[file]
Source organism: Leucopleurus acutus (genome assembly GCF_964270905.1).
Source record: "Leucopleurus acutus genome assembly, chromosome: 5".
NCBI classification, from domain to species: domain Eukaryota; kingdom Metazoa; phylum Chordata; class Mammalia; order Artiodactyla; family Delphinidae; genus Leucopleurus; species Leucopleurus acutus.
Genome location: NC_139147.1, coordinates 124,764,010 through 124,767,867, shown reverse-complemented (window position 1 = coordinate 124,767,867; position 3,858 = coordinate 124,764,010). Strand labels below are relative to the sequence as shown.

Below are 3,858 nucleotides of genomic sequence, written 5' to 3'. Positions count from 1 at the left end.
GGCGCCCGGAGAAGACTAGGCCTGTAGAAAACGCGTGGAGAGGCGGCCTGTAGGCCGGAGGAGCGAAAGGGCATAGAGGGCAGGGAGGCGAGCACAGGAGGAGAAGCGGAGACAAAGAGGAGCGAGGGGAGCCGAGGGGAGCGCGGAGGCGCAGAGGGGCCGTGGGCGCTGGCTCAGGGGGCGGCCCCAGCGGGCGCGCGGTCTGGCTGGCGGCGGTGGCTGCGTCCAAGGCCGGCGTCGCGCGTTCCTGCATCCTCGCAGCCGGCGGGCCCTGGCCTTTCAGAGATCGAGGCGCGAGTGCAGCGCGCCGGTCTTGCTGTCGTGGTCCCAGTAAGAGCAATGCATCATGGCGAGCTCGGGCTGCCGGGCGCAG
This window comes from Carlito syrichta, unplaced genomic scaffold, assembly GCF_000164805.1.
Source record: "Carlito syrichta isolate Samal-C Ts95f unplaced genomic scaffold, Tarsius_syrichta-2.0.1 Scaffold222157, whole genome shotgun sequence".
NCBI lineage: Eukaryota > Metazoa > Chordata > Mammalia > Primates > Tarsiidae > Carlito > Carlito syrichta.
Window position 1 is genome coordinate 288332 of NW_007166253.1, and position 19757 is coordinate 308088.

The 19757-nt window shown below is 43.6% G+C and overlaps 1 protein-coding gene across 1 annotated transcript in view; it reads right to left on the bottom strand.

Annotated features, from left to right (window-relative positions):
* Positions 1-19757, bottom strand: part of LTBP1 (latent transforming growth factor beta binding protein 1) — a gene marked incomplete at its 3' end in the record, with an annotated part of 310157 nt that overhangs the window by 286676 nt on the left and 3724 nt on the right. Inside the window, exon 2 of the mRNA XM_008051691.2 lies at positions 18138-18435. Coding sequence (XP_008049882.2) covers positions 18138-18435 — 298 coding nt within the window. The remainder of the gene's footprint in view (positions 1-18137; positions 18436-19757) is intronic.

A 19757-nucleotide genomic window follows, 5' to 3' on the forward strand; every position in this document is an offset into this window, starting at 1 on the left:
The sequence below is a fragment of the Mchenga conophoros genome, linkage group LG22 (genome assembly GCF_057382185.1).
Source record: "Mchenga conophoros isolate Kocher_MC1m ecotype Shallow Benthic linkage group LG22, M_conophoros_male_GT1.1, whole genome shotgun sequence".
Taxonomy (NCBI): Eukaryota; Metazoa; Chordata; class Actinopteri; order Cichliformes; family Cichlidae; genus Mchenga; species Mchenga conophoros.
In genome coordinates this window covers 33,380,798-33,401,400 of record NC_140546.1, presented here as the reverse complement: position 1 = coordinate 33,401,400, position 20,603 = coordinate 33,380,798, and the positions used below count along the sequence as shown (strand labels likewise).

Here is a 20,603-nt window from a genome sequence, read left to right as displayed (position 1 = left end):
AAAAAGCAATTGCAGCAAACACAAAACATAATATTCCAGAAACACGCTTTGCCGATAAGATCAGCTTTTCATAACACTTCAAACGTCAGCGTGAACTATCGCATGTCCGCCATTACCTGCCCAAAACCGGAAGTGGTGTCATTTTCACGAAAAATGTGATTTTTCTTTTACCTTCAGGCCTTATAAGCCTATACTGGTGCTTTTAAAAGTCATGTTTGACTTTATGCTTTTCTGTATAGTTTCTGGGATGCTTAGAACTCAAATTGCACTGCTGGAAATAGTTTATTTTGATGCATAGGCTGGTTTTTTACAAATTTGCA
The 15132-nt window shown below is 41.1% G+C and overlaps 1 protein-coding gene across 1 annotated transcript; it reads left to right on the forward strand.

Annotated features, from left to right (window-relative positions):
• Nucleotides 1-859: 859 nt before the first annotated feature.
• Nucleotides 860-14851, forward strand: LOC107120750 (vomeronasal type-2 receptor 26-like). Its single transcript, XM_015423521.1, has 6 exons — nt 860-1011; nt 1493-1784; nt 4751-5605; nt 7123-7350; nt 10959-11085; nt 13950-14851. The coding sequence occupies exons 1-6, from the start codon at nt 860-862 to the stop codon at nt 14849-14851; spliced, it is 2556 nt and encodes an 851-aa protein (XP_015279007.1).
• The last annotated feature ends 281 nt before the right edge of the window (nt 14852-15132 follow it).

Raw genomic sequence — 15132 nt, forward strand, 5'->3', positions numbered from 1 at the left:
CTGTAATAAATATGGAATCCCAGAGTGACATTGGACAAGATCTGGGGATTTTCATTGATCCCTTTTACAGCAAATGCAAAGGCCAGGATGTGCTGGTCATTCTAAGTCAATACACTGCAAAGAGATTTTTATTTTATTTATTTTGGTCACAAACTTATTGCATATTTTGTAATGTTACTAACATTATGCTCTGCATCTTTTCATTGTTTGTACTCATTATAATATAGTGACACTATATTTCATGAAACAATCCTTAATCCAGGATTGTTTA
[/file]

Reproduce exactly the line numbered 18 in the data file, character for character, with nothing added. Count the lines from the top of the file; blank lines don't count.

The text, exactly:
In genome coordinates this window covers 33,380,798-33,401,400 of record NC_140546.1, presented here as the reverse complement: position 1 = coordinate 33,401,400, position 20,603 = coordinate 33,380,798, and the positions used below count along the sequence as shown (strand labels likewise).